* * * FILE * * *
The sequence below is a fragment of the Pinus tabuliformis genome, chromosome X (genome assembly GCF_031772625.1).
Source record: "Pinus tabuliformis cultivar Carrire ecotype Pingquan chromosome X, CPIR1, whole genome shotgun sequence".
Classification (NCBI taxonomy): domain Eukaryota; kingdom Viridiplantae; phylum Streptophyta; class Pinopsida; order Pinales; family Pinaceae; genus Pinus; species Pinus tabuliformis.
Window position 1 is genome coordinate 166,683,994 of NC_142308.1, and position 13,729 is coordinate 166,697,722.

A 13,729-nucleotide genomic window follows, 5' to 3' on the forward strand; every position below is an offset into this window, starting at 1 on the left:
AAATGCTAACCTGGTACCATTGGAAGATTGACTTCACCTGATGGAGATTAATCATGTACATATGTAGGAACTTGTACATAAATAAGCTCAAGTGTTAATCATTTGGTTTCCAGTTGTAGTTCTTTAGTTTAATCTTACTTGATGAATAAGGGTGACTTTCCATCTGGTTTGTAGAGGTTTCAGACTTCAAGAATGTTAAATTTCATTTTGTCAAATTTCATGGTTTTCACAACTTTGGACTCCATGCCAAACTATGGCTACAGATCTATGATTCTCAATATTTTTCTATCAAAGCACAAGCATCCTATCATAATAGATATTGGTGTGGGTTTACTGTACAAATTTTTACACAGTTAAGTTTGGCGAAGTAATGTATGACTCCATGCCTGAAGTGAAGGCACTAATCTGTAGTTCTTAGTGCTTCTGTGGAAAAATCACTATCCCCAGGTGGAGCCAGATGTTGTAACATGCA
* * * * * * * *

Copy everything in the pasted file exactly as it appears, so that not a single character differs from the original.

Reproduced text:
The sequence below is a fragment of the Pinus tabuliformis genome, chromosome X (genome assembly GCF_031772625.1).
Source record: "Pinus tabuliformis cultivar Carrire ecotype Pingquan chromosome X, CPIR1, whole genome shotgun sequence".
Classification (NCBI taxonomy): domain Eukaryota; kingdom Viridiplantae; phylum Streptophyta; class Pinopsida; order Pinales; family Pinaceae; genus Pinus; species Pinus tabuliformis.
Window position 1 is genome coordinate 166,683,994 of NC_142308.1, and position 13,729 is coordinate 166,697,722.

A 13,729-nucleotide genomic window follows, 5' to 3' on the forward strand; every position below is an offset into this window, starting at 1 on the left:
AAATGCTAACCTGGTACCATTGGAAGATTGACTTCACCTGATGGAGATTAATCATGTACATATGTAGGAACTTGTACATAAATAAGCTCAAGTGTTAATCATTTGGTTTCCAGTTGTAGTTCTTTAGTTTAATCTTACTTGATGAATAAGGGTGACTTTCCATCTGGTTTGTAGAGGTTTCAGACTTCAAGAATGTTAAATTTCATTTTGTCAAATTTCATGGTTTTCACAACTTTGGACTCCATGCCAAACTATGGCTACAGATCTATGATTCTCAATATTTTTCTATCAAAGCACAAGCATCCTATCATAATAGATATTGGTGTGGGTTTACTGTACAAATTTTTACACAGTTAAGTTTGGCGAAGTAATGTATGACTCCATGCCTGAAGTGAAGGCACTAATCTGTAGTTCTTAGTGCTTCTGTGGAAAAATCACTATCCCCAGGTGGAGCCAGATGTTGTAACATGCA